There was a fair amount of hooplah surrounding Hopscotch when it first came to the neighborhood several years ago and so far it’s managed to outlast any previous iteration that has existed in its spot. My husband ordered delivery from here a few weeks ago when I was out of town and couldn’t stop talking about how big the mozzarella sticks were. Though he warned me that we’d need to get the sticks if we went here, I assented. When we walked out a few hours later, my husband said, “Well, first of all, I have to apologize to you.” Buckle up, kids.
We sat at the bar (it’s been a while) and struggled through the opening of a conversation from the nice but clearly unsure-of-herself bartender. As an introvert, I identify with her pain and didn’t mind the brief moment of awkward conversation…until I ordered a paloma (which was listed in bold on their menu) and she had no idea how to make it. In retrospect, this should have been a clear tip-off to the quality of their drinks, but there was literally not a single beer on the menu I wanted. The bartender went to go ask the owner, who was sitting with his friends in one of their few booths, while I gave her the dignity of pretending I couldn’t hear or see this interaction. Spoiler: it was awful. Legit, it tasted like neither the Kirkland Signature tequila I saw her pour, nor like grapefruit juice. It tasted like water. My husband got a Lagunitas in a can, which tasted like it was supposed to.
As promised, we ordered the mozza sticks, and as promised, they were enormous. For $6, it’s…a lot of cheese. This picture does absolutely no justice to the size. Gooey, lava-esque melted cheese. Crispy, greasy breading. They were accompanied by a small bowl of marinara that also somehow tasted like nothing. The cheese was rescued by the mere fact of being cheese. You can’t make it taste bad. That would defy the laws of physics.
It took for.ev.er to get our entrees. I had long since finished my cocktail glass of watered-down tequila by the time the sandwiches appeared. I had gotten the sausage and peppers; my husband the BBLT.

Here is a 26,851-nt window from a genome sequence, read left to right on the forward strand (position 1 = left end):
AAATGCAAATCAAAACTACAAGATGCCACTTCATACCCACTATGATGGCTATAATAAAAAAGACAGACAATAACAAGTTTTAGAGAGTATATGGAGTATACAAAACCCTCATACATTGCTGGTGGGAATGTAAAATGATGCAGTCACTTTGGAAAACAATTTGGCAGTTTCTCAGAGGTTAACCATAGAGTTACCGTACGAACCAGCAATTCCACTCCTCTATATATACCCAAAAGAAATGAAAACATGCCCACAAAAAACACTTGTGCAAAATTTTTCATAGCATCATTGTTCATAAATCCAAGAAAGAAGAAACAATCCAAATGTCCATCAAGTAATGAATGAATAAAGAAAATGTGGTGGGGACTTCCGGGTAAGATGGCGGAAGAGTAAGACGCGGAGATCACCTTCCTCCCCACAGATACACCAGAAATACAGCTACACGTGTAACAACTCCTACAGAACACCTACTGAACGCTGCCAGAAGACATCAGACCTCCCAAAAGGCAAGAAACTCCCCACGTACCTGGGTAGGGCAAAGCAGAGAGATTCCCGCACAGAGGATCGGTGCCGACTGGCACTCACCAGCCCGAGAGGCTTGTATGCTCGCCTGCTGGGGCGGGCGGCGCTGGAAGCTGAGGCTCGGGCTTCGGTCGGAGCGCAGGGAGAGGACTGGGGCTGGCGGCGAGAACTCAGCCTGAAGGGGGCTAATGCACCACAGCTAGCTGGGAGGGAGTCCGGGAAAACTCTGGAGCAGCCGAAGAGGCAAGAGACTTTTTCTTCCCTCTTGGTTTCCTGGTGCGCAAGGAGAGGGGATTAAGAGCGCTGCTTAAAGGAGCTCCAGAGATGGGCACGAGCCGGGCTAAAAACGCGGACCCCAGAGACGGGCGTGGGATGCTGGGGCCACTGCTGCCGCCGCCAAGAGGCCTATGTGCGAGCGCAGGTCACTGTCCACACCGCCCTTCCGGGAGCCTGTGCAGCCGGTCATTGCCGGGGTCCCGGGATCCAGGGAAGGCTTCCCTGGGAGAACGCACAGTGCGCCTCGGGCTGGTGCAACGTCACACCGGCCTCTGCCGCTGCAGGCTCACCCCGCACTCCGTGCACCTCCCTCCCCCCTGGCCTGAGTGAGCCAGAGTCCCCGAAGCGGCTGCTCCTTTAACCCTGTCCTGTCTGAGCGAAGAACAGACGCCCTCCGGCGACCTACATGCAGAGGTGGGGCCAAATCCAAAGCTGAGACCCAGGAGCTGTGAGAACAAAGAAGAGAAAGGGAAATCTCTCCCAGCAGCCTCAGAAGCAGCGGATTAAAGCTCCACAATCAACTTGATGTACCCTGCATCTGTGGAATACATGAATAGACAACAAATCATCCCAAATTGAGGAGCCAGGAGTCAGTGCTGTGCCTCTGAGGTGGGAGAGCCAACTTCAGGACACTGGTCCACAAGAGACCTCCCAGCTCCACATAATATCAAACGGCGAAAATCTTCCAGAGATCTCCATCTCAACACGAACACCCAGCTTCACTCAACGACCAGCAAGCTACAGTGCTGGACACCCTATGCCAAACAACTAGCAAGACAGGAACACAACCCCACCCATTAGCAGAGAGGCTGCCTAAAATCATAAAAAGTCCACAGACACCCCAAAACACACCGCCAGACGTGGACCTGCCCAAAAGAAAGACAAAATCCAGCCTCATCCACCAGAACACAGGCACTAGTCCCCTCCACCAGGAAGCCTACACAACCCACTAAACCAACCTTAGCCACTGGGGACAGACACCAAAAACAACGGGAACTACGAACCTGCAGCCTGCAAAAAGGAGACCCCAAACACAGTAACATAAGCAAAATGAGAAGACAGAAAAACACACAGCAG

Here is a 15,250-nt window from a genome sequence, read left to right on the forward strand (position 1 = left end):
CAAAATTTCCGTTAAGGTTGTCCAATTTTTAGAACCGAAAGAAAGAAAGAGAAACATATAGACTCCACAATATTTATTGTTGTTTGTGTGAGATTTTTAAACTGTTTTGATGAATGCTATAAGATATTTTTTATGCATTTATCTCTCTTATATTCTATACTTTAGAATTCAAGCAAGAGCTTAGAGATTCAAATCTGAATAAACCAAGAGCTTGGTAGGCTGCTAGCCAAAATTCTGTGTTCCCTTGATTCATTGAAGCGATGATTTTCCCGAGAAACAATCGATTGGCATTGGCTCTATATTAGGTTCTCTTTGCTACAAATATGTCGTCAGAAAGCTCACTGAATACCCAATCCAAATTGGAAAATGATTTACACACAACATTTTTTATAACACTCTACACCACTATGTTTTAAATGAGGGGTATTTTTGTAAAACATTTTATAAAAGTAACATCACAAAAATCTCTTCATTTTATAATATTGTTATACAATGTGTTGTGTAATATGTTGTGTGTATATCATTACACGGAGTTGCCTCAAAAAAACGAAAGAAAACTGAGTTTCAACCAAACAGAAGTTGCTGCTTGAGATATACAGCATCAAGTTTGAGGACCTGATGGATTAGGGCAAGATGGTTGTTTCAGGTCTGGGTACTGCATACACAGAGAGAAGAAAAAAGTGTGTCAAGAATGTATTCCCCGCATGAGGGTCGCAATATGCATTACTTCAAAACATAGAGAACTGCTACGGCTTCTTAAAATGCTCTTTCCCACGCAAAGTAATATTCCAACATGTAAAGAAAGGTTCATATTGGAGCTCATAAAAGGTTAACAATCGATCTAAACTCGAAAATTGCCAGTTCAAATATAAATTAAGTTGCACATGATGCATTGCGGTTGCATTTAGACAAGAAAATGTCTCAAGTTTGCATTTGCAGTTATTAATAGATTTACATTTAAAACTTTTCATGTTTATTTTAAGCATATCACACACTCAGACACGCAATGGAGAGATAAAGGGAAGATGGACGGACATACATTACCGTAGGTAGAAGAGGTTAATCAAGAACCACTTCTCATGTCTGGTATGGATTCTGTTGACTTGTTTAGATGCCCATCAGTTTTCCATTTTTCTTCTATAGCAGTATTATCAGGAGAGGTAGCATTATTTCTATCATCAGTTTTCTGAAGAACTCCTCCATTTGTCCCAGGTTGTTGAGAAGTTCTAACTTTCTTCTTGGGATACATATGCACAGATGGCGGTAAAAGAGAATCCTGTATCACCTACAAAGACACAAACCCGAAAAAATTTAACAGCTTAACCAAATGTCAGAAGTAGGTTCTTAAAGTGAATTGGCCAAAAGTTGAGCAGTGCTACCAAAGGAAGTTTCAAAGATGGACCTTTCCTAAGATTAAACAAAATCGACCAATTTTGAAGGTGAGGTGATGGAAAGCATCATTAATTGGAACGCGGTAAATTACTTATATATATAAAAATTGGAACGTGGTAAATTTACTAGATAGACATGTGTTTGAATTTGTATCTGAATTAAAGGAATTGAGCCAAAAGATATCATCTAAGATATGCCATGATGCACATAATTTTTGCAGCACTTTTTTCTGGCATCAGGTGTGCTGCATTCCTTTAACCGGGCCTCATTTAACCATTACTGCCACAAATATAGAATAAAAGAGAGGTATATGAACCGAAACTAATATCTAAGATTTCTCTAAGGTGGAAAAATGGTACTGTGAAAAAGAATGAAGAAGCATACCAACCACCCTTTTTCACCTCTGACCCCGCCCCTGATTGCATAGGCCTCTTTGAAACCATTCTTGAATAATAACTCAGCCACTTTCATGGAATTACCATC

First, the good: the sausage was fine. And putting roast beef on a BLT is a good idea in that the sandwich becomes more substantial and meal-like.
The bad: No sauce? No mayo? Both very dry. Undercooked onions.
The ugly: The fries look fine in the picture but let me assure you THEY WERE NOT. As any fellow elder millennial can attest, Ore-Ida frozen fries are one of the saddest foods your parents can cook when they’re trying to clear out space in the freezer. I can’t tell you for sure that these fries came out of a plastic bag, but I can tell you with certainty that their clammy, flavorless flaccidity was 100% reminiscent of those I was served for lunch at a home daycare circa 1989 (they apparently paired well with microwave mini White Castle cheeseburgers). They might be a good way to placate a kitchen full of toddlers in TMNT zubaz pants, but they are decidedly not a good look in an adult bar.
While we’re on the subject of adult bars, let’s just take a moment to discuss the very dank, Pennsylvania coal country vibe of this place. Sad discount arcade game that took up half the room, basic-ass foods that somehow still weren’t made well, a bar with no beer taps and only Kirkland wine. I don’t know who the people were inside, but they all seemed to be regulars to some degree, and Hopscotch seems to house its own little subculture of Miller Lite drinking, plain cheese pizza eating DC defectors.
Also, how did they waste the name Hopscotch on a bar that serves neither good beer nor (to any real extent) Scotch? This is just a disservice to puns.
Price: DC prices for Hagerstown food. $30 per person somehow.
Bottom line: Save your money and your calories.
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